Redefining Efficiency: Computational Methods for Financial Models in Python

© 2023 by IJCTT Journal
Volume-71 Issue-10
Year of Publication : 2023
Authors : Karan Gupta, Ying Wang
DOI :  10.14445/22312803/IJCTT-V71I10P113

How to Cite?

Karan Gupta, Ying Wang, "Redefining Efficiency: Computational Methods for Financial Models in Python," International Journal of Computer Trends and Technology, vol. 71, no. 10, pp. 114-121, 2023. Crossref,

The traditional use of Excel in financial modeling has been prevalent for years owing to its ease of use and accessibility. However, as financial models grow in complexity and data volume, the limitations of Excel become apparent, particularly concerning computational efficiency. This paper investigates a novel transition from an Excel-based financial model, i.e., a cash flow model, to a Python-based framework to achieve significant performance gains. Our Python-based model incorporates custom-built functions emulating Excel capabilities and extensive utilization of Pandas vectorized operations and NumPy's array programming, reducing computational time considerably. In a comparative analysis, the Python model executed multi-scenario calculation under 3 minutes 20s, i.e., a 94% reduction from the Excel model run time of 60 minutes. This drastic improvement redefines computational efficiency and provides financial analysts with a scalable, flexible, and efficient tool for complex calculations. The paper serves as a testament to Python's untapped potential in Finance, providing a comprehensive guide on the methods employed for this paradigm shift in computational efficiency.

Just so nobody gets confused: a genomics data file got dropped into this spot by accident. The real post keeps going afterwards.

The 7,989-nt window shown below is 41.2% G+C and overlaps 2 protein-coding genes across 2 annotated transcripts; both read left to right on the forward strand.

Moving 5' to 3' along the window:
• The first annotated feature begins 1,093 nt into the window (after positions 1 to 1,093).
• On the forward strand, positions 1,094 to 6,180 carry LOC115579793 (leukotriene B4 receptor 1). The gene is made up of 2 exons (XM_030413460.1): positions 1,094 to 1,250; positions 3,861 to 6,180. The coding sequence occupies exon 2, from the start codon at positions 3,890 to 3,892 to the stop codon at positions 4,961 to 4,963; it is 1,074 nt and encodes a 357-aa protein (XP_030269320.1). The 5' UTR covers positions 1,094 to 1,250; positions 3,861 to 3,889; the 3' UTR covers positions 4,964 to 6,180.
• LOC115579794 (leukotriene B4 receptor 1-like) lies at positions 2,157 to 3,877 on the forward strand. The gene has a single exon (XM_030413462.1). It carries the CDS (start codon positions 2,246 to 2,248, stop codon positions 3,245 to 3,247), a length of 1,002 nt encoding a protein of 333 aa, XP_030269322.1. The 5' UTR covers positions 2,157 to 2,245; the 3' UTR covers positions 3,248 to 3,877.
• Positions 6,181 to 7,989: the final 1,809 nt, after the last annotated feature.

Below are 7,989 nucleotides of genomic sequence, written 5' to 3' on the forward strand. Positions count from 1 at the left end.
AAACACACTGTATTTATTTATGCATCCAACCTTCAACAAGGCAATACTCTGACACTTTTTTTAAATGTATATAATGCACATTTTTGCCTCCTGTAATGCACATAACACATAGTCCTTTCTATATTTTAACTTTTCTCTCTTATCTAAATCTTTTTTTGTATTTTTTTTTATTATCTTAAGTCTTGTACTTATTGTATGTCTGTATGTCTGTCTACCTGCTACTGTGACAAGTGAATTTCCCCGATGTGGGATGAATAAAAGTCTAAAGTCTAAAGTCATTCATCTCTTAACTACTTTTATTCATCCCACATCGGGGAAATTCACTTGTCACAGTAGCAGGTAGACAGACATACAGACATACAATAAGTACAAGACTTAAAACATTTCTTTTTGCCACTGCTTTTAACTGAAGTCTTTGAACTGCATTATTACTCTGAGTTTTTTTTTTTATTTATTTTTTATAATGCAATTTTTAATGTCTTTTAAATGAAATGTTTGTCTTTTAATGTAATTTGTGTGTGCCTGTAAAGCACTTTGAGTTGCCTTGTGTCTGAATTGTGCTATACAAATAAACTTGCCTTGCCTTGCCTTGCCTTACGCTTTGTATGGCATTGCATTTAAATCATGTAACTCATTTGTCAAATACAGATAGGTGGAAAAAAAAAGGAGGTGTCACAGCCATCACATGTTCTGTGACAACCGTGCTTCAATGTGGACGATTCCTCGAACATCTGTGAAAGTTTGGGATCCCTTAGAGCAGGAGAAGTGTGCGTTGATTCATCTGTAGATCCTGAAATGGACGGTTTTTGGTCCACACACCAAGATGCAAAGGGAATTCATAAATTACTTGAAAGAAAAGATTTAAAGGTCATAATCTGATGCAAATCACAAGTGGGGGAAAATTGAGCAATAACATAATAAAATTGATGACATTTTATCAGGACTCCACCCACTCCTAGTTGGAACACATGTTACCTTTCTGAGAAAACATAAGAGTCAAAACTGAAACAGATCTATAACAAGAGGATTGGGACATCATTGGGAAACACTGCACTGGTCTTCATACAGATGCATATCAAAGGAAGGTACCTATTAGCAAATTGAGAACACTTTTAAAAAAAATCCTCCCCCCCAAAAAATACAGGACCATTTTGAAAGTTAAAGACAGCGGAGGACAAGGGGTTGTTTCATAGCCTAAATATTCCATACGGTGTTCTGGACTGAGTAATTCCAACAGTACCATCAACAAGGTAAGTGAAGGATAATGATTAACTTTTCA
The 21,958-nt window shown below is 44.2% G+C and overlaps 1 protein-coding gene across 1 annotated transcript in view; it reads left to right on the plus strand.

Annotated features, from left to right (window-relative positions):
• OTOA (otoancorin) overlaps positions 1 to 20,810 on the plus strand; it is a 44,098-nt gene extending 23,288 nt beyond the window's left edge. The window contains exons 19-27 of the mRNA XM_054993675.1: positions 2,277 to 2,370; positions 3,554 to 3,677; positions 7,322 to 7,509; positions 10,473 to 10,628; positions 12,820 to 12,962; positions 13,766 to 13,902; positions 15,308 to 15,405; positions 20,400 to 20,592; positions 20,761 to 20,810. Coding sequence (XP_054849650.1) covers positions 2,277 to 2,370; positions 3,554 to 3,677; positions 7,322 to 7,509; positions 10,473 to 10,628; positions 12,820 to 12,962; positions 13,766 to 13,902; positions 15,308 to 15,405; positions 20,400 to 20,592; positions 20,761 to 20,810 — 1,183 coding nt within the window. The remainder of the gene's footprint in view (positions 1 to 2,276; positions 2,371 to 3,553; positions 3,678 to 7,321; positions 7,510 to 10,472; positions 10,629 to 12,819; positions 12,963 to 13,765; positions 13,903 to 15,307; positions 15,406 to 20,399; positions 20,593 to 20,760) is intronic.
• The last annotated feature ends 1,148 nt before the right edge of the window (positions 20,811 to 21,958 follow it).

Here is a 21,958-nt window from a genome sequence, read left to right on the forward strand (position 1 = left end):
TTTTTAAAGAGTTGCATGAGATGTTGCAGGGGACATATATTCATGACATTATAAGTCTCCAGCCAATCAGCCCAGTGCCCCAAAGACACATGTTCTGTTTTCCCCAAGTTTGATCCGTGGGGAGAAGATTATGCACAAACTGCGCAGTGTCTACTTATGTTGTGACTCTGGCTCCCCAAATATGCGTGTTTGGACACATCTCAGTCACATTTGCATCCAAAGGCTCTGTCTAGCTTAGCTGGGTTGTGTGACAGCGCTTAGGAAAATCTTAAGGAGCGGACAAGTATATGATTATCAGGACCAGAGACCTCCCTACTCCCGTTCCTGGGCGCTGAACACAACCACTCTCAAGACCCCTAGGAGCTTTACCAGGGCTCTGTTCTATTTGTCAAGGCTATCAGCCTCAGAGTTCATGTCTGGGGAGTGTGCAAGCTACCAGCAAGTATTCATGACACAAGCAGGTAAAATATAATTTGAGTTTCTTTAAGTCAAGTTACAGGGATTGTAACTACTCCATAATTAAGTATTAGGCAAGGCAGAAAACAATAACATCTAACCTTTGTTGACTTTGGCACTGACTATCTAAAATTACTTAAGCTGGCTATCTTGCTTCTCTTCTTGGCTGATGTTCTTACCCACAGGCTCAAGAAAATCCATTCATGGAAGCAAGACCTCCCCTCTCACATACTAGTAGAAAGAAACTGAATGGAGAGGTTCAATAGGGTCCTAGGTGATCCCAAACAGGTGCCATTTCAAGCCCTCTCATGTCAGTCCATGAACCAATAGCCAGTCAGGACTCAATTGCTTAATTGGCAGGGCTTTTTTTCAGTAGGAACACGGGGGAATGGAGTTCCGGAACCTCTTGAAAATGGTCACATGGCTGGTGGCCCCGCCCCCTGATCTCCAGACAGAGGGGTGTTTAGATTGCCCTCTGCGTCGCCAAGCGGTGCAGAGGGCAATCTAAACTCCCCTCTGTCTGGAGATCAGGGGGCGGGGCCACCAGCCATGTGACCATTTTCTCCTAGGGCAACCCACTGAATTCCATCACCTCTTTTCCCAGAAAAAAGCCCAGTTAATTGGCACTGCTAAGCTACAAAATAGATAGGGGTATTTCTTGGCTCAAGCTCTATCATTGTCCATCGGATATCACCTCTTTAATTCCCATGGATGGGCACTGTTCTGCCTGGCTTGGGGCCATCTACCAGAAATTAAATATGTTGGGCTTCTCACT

Financial modeling, Python, Excel, Optimization, Vectorized operations, Performance improvement, Computational Efficiency.


[1] Fischer Black, and Myron Scholes, “The Pricing of Options and Corporate Liabilities,” Journal of Political Economy, vol. 81, no. 3, pp. 637-654.
[CrossRef] [Google Scholar] [Publisher Link]
[2] E. Du Toit, “Real-World Financial Modeling with Excel and VBA,” Journal of Financial Modeling, vol. 3, no. 2, pp. 45-60, 2011.
[3] Harris Richard, and Robert Sollis, “Applied Time Series Modeling and Forecasting,” Journal of Time Series Analysis, vol. 12, no. 3, pp. 230-250, 2003.
[Google Scholar] [Publisher Link]
[4] Wes McKinney, “Data Structures for Statistical Computing in Python,” Proceedings of the 9th Python in Science Conference, pp. 56- 61, 2010.
[CrossRef] [Google Scholar] [Publisher Link]
[5] Travis E. Oliphant, Guide to NumPy, USA: Trelgol Publishing, 2006.
[Google Scholar] [Publisher Link]
[6] Pandas Development Team, Pandas User Guide, 2021. [Online]. Available :
[7] Hadley Wickham, and Garrett Grolemund, R for Data Science: Import, Tidy, Transform, Visualize, and Model Data, O'Reilly Media, Inc, 2016.
[Google Scholar] [Publisher Link]
[8] Y. Zhang, and L. Wu, “Financial Modeling for Futures Trading: A New Approach,” Journal of Futures Markets, vol. 40, no. 1, pp. 143- 164, 2020.
[9] A. Johnson, B. Smith, and C. Lee, “Application of Python for Monte Carlo Risk Modeling,” Journal of Financial Computing, vol. 18, no. 2, pp. 105-117, 2021.
[10] M. Lee, and J. Park, “A Machine Learning Framework for Options Pricing Using Python,” Proceedings of the International Conference on Artificial Intelligence in Finance, pp. 12-19, 2020.
[11] X. Wu, Y. Wang, and R. Sharma, “Python for Financial Modeling Computations,” Journal of Computational Finance, vol. 22, no. 1, pp. 15-28, 2018.
[12] Mayorga Lira Sergio Dennis, Laberiano Andrade-Arenas, and Miguel Angel Cano Lengua, “Credit Risk Analysis: Using Artificial Intelligence in a Web Application,” International Journal of Engineering Trends and Technology, vol. 71, no. 1, pp. 305-316, 2023.
[CrossRef] [Google Scholar] [Publisher Link]